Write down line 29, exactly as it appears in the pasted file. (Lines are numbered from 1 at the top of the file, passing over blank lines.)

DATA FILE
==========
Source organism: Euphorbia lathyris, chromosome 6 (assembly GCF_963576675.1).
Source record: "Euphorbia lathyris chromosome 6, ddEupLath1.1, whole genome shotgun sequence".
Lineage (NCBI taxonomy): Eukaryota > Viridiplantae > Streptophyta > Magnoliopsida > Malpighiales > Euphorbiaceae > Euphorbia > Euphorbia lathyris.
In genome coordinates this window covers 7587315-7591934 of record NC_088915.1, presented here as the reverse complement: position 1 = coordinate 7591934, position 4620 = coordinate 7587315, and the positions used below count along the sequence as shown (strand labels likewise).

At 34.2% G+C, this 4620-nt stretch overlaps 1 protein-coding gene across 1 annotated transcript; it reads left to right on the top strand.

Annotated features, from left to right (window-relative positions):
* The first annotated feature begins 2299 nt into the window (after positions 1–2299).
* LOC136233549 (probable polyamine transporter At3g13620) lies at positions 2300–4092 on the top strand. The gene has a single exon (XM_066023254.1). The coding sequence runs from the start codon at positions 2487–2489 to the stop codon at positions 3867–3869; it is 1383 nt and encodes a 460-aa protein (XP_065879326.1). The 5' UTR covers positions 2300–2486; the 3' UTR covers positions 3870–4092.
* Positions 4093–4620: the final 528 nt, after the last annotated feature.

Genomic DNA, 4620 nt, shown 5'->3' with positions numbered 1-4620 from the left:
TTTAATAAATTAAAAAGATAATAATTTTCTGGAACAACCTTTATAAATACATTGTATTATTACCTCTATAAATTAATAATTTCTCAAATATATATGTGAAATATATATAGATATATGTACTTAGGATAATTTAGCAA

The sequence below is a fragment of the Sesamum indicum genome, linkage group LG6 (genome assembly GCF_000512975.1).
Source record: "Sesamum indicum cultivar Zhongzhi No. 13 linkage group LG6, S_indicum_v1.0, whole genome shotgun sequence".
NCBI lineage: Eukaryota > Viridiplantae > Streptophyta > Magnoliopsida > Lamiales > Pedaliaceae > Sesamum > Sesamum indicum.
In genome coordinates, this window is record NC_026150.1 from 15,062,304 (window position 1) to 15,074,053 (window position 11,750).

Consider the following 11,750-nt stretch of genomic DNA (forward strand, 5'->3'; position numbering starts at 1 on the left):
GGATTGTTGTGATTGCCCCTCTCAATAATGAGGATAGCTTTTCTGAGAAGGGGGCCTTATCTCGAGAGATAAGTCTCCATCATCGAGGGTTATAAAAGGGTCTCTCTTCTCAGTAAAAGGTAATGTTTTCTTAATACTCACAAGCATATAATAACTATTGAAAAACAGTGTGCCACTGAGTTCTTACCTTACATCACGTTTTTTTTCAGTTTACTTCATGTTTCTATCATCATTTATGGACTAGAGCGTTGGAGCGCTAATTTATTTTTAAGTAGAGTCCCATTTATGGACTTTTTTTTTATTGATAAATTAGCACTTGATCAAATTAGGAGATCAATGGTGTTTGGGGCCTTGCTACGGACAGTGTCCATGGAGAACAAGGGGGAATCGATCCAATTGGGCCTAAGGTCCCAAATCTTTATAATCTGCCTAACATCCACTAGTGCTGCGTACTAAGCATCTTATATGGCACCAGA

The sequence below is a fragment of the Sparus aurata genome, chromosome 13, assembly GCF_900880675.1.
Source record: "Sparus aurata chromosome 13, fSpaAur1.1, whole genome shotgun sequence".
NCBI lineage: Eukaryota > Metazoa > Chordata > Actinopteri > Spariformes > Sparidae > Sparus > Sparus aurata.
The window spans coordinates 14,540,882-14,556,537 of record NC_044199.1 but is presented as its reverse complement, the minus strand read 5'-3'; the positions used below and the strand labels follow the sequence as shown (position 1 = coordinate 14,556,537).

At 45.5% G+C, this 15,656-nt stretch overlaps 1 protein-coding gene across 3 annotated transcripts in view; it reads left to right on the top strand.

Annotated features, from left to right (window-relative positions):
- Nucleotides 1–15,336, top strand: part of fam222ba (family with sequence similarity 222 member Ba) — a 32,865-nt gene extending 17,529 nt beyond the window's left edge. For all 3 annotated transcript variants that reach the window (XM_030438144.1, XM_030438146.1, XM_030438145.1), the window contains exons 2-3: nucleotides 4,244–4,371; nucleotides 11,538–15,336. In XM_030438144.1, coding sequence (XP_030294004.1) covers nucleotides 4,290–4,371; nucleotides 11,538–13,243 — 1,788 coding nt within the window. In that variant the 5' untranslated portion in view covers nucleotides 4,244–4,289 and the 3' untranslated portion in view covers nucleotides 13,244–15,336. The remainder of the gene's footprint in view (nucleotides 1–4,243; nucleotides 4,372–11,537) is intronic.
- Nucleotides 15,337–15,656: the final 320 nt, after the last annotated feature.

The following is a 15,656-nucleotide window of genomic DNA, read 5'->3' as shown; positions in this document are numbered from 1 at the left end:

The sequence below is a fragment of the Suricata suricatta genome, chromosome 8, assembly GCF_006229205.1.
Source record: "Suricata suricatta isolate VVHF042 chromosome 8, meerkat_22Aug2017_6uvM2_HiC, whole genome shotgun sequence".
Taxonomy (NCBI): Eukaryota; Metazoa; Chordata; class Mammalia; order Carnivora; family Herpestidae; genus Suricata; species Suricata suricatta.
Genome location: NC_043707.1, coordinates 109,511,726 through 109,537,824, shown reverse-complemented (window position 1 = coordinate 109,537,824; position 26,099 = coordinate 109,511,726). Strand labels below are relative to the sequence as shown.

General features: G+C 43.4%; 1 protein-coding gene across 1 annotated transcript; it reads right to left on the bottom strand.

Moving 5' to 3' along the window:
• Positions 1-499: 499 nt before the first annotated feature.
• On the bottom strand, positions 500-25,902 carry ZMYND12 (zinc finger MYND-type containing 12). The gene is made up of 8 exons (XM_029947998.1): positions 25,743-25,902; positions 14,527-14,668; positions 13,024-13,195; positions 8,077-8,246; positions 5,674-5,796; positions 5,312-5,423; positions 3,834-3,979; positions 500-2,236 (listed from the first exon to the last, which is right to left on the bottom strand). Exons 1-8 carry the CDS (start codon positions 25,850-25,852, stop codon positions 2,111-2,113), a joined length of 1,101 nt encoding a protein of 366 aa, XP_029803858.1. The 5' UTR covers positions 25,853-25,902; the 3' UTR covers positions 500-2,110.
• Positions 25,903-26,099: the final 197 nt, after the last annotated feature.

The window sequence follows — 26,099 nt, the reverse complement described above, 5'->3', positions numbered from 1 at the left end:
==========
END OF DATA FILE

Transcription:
Taxonomy (NCBI): Eukaryota; Metazoa; Chordata; class Mammalia; order Carnivora; family Herpestidae; genus Suricata; species Suricata suricatta.